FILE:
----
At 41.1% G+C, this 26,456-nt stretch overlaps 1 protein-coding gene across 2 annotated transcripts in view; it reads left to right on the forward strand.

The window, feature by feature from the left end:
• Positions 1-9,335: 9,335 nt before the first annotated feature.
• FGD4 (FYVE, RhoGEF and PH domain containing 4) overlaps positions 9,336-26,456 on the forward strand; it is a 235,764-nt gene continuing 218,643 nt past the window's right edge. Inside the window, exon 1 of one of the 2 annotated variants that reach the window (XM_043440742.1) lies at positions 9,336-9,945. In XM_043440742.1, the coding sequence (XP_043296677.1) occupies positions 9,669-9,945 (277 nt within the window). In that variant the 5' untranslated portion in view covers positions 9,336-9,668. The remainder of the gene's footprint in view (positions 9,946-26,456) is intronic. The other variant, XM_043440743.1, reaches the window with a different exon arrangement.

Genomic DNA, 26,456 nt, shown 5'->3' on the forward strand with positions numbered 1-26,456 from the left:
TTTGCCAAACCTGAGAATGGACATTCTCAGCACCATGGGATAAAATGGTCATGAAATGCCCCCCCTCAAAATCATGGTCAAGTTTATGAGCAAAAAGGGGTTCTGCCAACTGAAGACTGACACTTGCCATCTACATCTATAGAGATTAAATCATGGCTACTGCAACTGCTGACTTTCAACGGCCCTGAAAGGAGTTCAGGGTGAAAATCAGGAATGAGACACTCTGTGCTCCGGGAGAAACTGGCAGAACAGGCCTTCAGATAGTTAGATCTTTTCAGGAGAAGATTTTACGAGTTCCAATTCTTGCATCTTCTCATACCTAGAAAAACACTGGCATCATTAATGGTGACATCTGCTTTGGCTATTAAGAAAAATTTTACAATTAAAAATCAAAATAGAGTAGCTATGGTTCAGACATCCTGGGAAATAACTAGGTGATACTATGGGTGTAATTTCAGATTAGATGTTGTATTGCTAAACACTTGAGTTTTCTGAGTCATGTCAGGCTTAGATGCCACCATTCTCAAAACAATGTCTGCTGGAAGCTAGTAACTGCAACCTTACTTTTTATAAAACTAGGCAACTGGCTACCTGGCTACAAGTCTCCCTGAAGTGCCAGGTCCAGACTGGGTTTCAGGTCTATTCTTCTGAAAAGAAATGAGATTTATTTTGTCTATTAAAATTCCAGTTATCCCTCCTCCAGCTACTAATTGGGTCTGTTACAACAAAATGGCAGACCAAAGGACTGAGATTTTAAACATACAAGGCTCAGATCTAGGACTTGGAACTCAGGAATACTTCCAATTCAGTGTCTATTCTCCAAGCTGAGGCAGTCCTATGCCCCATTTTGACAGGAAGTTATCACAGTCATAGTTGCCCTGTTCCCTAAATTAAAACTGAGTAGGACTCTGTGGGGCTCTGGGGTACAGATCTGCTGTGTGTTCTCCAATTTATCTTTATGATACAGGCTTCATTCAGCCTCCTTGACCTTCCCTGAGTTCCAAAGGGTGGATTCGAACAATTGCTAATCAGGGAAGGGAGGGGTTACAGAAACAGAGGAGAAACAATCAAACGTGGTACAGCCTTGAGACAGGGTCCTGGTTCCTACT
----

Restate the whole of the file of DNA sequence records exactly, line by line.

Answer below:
At 41.1% G+C, this 26,456-nt stretch overlaps 1 protein-coding gene across 2 annotated transcripts in view; it reads left to right on the forward strand.

The window, feature by feature from the left end:
• Positions 1-9,335: 9,335 nt before the first annotated feature.
• FGD4 (FYVE, RhoGEF and PH domain containing 4) overlaps positions 9,336-26,456 on the forward strand; it is a 235,764-nt gene continuing 218,643 nt past the window's right edge. Inside the window, exon 1 of one of the 2 annotated variants that reach the window (XM_043440742.1) lies at positions 9,336-9,945. In XM_043440742.1, the coding sequence (XP_043296677.1) occupies positions 9,669-9,945 (277 nt within the window). In that variant the 5' untranslated portion in view covers positions 9,336-9,668. The remainder of the gene's footprint in view (positions 9,946-26,456) is intronic. The other variant, XM_043440743.1, reaches the window with a different exon arrangement.

Genomic DNA, 26,456 nt, shown 5'->3' on the forward strand with positions numbered 1-26,456 from the left:
TTTGCCAAACCTGAGAATGGACATTCTCAGCACCATGGGATAAAATGGTCATGAAATGCCCCCCCTCAAAATCATGGTCAAGTTTATGAGCAAAAAGGGGTTCTGCCAACTGAAGACTGACACTTGCCATCTACATCTATAGAGATTAAATCATGGCTACTGCAACTGCTGACTTTCAACGGCCCTGAAAGGAGTTCAGGGTGAAAATCAGGAATGAGACACTCTGTGCTCCGGGAGAAACTGGCAGAACAGGCCTTCAGATAGTTAGATCTTTTCAGGAGAAGATTTTACGAGTTCCAATTCTTGCATCTTCTCATACCTAGAAAAACACTGGCATCATTAATGGTGACATCTGCTTTGGCTATTAAGAAAAATTTTACAATTAAAAATCAAAATAGAGTAGCTATGGTTCAGACATCCTGGGAAATAACTAGGTGATACTATGGGTGTAATTTCAGATTAGATGTTGTATTGCTAAACACTTGAGTTTTCTGAGTCATGTCAGGCTTAGATGCCACCATTCTCAAAACAATGTCTGCTGGAAGCTAGTAACTGCAACCTTACTTTTTATAAAACTAGGCAACTGGCTACCTGGCTACAAGTCTCCCTGAAGTGCCAGGTCCAGACTGGGTTTCAGGTCTATTCTTCTGAAAAGAAATGAGATTTATTTTGTCTATTAAAATTCCAGTTATCCCTCCTCCAGCTACTAATTGGGTCTGTTACAACAAAATGGCAGACCAAAGGACTGAGATTTTAAACATACAAGGCTCAGATCTAGGACTTGGAACTCAGGAATACTTCCAATTCAGTGTCTATTCTCCAAGCTGAGGCAGTCCTATGCCCCATTTTGACAGGAAGTTATCACAGTCATAGTTGCCCTGTTCCCTAAATTAAAACTGAGTAGGACTCTGTGGGGCTCTGGGGTACAGATCTGCTGTGTGTTCTCCAATTTATCTTTATGATACAGGCTTCATTCAGCCTCCTTGACCTTCCCTGAGTTCCAAAGGGTGGATTCGAACAATTGCTAATCAGGGAAGGGAGGGGTTACAGAAACAGAGGAGAAACAATCAAACGTGGTACAGCCTTGAGACAGGGTCCTGGTTCCTACT